There is a certain vicious nature to entertainment these days. As if cinema is intent on causing some physical harm not only to a spectators spirituality and ideology but also to their consumptive habits. Not in the sense that movies leap from the screen and take you to the parking lot for a thrashing (that would be much too honorable and tangible), but solely in how they attempt to calcify and craft your body as a consuming citizen, inscribing upon you new brands to crave and adore. We’ve seen with the Marvel franchise that production companies are making feature length commercials and films second, Avengers: Endgame is perhaps the most expensive, overblown advertisement ever made, a plug for every single character in their universe from both past and future. So where does this leave Space Jam: A New Legacy? If Avengers: Endgame was the exuberant breath of a “film industry” content with leaving the first half of that label behind, Space Jam: A New Legacy is it’s dystopic older sibling broadcasted from some cold hell where conglomerates and companies rule our day to day existence (if you haven’t noticed that “cold hell” is our present neoliberal, corporate fascist regime).
The films premise is asinine, Lebron James is well… Lebron James! A real good ball player. There is a rift between he and his son because his son really likes video games and Lebron wants him to be good at basketball but he isn’t. Riveting stuff eh? Lebron has a meeting with Warner Bros for a movie deal because they’ve designed an algorithm named Al-G Rhythm (Don Cheadle in a role that should damn him to the outskirts of the cinematic periphery) whose convinced that Lebron is the key to their success, for whatever reason, his son tags along and becomes infatuated with this new AI since he is a tech nerd. When Lebron rejects the idea Al-G Rhythm goes haywire and sucks Lebron and his son into the game where Lebron then needs to gather the Looney Tunes to defeat Al-G in a game of virtual basketball in order to save the Looney Tunes from destruction. In order to assemble the Looney Tunes he must traverse this digital landscape and reunite them from being lost in other Warner Brothers properties. This is arguably the most cynical film I’ve ever seen, a movie where Lebron falls through the ground and in his place a Nike symbol appears. When he’s drinking from a water bottle later in the film it’s a relief to see no Gatorade or Powerade logo, the film makes you hostile and alert towards the barrage of references and advertisements to both the Warner Bros. catalogue, other famous people and brands as a whole.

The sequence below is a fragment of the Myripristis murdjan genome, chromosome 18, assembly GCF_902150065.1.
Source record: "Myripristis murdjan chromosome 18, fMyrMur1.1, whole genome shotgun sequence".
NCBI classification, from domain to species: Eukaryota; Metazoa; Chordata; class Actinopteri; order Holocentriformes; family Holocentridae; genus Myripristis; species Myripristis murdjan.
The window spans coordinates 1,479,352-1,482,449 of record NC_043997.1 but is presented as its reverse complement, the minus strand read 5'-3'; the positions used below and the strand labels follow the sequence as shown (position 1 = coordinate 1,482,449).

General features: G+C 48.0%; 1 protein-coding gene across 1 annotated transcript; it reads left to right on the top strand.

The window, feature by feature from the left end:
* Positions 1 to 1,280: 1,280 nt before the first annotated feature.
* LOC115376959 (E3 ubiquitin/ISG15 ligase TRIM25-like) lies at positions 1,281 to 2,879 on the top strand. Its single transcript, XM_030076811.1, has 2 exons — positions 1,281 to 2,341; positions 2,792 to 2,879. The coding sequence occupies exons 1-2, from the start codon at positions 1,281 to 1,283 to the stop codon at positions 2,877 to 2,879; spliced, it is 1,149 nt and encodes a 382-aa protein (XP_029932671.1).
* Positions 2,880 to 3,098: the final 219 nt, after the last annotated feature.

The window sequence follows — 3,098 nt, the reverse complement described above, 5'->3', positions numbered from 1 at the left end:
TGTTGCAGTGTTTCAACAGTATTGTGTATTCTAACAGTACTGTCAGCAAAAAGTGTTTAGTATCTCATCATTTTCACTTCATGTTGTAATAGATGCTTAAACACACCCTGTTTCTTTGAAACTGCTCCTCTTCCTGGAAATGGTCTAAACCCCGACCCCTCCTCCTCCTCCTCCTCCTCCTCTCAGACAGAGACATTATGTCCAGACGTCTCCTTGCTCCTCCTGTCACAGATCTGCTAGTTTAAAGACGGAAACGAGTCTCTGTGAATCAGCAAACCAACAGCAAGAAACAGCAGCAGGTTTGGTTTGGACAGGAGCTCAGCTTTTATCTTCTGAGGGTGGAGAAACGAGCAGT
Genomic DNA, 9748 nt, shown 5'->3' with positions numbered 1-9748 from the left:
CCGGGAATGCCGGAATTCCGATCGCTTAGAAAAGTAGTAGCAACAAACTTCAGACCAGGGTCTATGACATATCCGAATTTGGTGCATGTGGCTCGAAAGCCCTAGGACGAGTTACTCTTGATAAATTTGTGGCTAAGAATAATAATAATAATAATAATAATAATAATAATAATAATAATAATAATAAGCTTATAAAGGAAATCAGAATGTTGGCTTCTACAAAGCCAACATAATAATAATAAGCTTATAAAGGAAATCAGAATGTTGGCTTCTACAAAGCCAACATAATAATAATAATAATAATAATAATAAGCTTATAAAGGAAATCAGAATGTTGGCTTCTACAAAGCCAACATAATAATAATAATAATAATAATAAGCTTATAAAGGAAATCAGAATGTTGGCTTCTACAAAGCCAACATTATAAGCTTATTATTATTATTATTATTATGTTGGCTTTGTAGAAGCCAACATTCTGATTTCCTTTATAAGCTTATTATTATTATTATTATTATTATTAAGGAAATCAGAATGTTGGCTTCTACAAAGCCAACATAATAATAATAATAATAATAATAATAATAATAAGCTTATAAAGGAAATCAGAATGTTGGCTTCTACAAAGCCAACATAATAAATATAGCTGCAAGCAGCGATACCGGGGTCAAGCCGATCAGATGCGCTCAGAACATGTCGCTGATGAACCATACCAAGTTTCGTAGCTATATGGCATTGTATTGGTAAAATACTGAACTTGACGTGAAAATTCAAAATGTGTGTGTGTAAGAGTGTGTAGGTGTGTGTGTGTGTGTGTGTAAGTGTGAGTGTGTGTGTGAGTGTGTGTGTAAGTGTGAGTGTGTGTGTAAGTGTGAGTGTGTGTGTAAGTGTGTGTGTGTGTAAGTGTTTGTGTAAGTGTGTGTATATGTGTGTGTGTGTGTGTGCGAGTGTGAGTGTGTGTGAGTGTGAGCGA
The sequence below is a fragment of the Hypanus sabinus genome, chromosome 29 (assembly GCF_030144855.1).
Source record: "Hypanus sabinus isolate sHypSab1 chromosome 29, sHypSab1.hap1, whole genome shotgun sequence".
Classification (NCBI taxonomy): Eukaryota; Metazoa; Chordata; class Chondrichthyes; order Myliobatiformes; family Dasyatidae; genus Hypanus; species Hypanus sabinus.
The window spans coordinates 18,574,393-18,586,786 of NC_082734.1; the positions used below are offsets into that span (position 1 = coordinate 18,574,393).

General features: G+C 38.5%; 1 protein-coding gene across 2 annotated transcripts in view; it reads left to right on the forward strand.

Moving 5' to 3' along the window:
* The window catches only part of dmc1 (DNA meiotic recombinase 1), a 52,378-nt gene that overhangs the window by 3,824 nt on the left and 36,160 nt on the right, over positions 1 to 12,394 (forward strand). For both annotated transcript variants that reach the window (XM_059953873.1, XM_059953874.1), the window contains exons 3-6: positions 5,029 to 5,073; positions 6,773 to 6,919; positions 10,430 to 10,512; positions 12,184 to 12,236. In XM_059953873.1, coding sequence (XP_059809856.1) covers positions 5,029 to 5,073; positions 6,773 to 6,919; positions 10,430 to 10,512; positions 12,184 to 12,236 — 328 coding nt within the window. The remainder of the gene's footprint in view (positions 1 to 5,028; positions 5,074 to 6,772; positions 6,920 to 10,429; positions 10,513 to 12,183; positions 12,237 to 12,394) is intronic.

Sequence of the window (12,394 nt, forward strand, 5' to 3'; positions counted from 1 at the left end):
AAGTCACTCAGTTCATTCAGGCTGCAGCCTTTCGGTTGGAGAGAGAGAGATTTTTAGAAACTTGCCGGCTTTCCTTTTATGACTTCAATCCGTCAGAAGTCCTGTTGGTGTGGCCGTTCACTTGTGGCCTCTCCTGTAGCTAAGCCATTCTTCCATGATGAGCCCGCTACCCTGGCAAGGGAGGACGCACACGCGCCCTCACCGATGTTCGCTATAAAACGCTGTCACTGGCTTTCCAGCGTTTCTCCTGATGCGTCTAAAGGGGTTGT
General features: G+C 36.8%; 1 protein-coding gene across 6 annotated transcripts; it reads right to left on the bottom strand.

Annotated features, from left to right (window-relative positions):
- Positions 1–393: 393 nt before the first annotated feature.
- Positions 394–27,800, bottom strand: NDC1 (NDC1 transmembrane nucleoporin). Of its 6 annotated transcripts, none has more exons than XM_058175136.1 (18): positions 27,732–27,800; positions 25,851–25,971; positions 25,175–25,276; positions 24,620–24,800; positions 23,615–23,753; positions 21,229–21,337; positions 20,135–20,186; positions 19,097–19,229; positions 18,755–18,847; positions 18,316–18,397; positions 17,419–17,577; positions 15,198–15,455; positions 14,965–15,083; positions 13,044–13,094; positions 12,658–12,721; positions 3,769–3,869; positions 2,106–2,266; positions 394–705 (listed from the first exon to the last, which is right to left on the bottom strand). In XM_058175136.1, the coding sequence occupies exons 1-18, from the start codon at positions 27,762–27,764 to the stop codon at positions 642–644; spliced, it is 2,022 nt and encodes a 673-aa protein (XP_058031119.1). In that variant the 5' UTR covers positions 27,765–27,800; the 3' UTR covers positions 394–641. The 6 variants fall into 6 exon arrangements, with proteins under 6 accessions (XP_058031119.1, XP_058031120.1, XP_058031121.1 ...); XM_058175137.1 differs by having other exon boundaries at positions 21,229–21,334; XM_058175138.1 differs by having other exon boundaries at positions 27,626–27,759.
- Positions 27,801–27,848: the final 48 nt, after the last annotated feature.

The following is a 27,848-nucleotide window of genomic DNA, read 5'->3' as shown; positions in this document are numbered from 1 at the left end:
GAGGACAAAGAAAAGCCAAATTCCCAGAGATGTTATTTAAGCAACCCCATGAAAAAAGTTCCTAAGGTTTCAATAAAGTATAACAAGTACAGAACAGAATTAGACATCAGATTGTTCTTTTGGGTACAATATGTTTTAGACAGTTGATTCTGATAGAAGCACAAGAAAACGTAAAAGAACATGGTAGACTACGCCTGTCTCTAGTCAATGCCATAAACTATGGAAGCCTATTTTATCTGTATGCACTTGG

If the original Space Jam operated on some campy pre-internet logic then A New Legacy has reached the opposite end of the spectrum and is working on post-internet insanity. This is a film simultaneously made to catapult older viewers through nostalgia and also to entice younger audiences to buy into Warner Bros. as a brand, these older viewers grew up thinking that Ronald Reagan, Bill Clinton and George W. Bush were stand up dudes while the younger generation sits around playing Fortnite, posting black squares and making videos for pedophiles on TikTok. So this is a godless film for a helpless world, there is not a square inch of the human soul to be located in Space Jam, and if you can disassociate and enjoy any aspect of this abomination you may want to either rethink your political and financial beliefs or you are so cynical you are past the point of saving and are better off in a world that crushes originality through a meat grinder, churning out carbon copies such as yourself.
Films shouldn’t make you feel crazy but Space Jam: A New Legacy makes you feel like you’re drowning, like screaming in water, every sound of anguish and despair muffled by the onslaught of corporate violence. Space Jam: A New Legacy is not a movie, however, so perhaps in this new realm of visual pleasure that has been created by Marvel and now coopted by Warner Bros, these “films” have the ability to make viewers absolutely looney. Here’s hoping they’re making room at the asylum.